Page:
Stand Up and Spit takes over Late at Brixton’s Black Cultural Archives for a series of activities paying tribute to Jamaican poet Michael Smith, through readings, discussions and film screenings.
Michael ‘Mikey’ Smith was, along with Linton Kwesi Johnson and Mutabaruka, one of the best-known dub poets of the 1970s and ’80s. Working as a social worker representing prisoners in Gun Court in Jamaica, as well as writing and performing, he was known for his commentary on the “isms and schisms of ‘politricks”. Like LKJ, Smith was famed for rejecting conventional English to write in a phonetic style of Jamaican speech, a great example of which is his most famous poem and title of his only album, Mi Cyaan Believe It.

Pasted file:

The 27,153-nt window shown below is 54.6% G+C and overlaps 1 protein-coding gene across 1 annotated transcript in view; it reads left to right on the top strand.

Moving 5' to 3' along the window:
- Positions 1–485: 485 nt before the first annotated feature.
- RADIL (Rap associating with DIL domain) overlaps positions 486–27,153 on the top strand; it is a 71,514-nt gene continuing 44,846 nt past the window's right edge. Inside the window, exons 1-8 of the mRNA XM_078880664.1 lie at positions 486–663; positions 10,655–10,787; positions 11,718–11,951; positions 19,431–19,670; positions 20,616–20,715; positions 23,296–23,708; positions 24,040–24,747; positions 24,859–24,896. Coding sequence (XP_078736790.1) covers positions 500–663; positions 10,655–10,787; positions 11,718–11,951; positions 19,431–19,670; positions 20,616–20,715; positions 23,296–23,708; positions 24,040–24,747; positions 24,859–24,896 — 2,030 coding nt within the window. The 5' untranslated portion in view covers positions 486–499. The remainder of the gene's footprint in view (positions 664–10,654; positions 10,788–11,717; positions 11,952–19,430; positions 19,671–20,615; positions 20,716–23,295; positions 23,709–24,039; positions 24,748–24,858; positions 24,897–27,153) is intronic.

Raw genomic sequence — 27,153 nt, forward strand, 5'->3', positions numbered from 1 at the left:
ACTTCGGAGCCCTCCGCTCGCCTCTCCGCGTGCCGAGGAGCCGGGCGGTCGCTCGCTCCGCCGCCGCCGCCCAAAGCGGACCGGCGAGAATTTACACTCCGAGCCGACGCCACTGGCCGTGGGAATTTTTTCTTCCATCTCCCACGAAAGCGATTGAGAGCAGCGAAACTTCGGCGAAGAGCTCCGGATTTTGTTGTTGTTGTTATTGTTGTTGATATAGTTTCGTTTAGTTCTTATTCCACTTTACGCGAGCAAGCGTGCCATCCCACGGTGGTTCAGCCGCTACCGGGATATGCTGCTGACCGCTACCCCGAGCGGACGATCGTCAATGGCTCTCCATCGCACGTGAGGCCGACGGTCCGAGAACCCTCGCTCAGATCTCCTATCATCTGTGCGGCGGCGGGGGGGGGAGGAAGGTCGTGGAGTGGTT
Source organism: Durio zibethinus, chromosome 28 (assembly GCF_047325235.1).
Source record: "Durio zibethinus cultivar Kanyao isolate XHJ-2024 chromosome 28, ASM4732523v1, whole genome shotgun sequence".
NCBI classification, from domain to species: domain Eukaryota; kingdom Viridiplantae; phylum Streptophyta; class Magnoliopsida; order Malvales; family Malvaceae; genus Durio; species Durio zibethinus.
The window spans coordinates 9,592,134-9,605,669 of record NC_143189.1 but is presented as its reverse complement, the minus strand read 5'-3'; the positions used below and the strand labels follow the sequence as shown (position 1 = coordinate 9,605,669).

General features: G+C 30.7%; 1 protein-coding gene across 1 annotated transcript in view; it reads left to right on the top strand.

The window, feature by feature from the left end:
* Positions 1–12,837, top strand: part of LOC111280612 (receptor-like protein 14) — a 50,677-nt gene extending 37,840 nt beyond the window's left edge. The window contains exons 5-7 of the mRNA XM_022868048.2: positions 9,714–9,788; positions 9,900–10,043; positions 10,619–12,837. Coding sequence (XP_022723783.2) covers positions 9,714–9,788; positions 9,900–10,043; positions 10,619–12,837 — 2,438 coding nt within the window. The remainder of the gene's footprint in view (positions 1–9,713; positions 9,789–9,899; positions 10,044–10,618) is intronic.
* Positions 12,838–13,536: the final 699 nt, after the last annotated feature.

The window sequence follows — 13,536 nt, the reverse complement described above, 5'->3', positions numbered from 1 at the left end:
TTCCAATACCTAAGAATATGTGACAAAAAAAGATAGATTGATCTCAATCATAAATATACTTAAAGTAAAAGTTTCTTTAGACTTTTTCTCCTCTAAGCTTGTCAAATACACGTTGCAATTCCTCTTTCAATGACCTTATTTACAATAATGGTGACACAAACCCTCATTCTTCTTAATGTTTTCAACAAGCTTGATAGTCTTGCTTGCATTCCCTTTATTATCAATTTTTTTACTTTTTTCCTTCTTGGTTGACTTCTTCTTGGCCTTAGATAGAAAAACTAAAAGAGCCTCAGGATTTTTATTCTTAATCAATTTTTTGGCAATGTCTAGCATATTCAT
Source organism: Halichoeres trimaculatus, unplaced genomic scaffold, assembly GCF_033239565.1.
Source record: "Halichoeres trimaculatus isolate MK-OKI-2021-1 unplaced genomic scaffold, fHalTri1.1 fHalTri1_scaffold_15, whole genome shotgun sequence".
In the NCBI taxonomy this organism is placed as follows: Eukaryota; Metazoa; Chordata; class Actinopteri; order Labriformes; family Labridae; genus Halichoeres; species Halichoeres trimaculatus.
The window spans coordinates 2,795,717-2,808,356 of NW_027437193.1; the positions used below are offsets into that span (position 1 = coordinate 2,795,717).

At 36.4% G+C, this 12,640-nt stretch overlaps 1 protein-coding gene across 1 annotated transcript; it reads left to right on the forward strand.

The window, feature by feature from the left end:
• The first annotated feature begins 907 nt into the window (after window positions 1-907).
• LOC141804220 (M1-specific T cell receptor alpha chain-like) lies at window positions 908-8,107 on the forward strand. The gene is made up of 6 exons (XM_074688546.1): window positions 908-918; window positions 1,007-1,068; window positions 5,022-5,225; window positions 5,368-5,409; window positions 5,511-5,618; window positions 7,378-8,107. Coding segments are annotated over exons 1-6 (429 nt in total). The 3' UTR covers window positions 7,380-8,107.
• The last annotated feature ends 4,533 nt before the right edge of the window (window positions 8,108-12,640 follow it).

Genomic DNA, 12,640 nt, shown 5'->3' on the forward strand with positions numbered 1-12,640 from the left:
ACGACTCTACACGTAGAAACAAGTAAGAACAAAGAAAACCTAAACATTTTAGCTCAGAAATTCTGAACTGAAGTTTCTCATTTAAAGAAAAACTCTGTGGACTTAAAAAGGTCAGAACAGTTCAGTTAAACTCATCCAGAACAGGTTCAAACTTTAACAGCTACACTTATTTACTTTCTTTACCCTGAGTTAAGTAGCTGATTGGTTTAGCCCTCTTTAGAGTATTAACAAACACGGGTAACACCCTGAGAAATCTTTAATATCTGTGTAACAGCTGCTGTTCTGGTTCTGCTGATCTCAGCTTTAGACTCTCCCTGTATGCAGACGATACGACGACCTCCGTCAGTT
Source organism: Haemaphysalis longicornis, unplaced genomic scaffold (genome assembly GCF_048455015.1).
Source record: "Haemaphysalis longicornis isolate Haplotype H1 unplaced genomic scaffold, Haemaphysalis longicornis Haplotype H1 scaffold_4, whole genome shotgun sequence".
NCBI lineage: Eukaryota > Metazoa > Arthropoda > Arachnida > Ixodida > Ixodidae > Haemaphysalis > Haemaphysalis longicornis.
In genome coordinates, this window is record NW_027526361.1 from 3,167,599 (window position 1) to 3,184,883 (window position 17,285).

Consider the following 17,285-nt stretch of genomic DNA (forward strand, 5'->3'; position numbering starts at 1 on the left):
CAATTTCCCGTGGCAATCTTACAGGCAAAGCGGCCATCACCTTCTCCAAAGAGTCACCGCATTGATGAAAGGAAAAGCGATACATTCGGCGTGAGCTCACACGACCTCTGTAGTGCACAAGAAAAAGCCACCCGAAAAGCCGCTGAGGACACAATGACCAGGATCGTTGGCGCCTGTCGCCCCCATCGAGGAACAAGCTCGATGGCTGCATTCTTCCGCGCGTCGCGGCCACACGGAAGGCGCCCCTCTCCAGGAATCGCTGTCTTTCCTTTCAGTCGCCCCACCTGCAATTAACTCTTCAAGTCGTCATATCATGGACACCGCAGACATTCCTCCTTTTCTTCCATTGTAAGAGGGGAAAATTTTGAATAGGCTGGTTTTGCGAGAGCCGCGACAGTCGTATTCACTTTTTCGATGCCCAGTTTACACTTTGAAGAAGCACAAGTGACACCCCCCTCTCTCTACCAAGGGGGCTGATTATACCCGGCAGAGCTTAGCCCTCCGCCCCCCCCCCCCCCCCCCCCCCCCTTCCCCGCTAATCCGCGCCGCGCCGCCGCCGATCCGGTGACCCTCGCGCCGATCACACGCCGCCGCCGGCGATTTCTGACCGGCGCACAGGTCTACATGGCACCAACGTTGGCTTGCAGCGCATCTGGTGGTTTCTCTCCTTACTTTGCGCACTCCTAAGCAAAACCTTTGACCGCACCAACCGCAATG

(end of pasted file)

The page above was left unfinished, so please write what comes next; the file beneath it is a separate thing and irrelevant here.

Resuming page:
A popular figure in London, Smith had successful performances including at the 1982 International Book Fair of Radical Black and Third World Books at the Camden Centre, run by New Beacon Books. He recorded a session for John Peel (hear it here), appeared on the BBC television series Ebony and was the subject of Anthony Wall’s film Upon Westminster Bridge (1982).
Always outspoken on matters of politics and society, Smith can be seen as aligned with the principles of Ranting. It was this that led to his death: after attending a rally of the right-wing Jamaica Labour Party and heckling the Minister for Culture on the 17 August 1983, he was confronted by party activists and died from a blow to the head.
Linton Kwesi Johnson said of him: “The late Jamaican poet, Michael Smith, was to my mind one of the most interesting and original poetic voices to emerge from the English-speaking Caribbean during the last quarter of the 20th century.”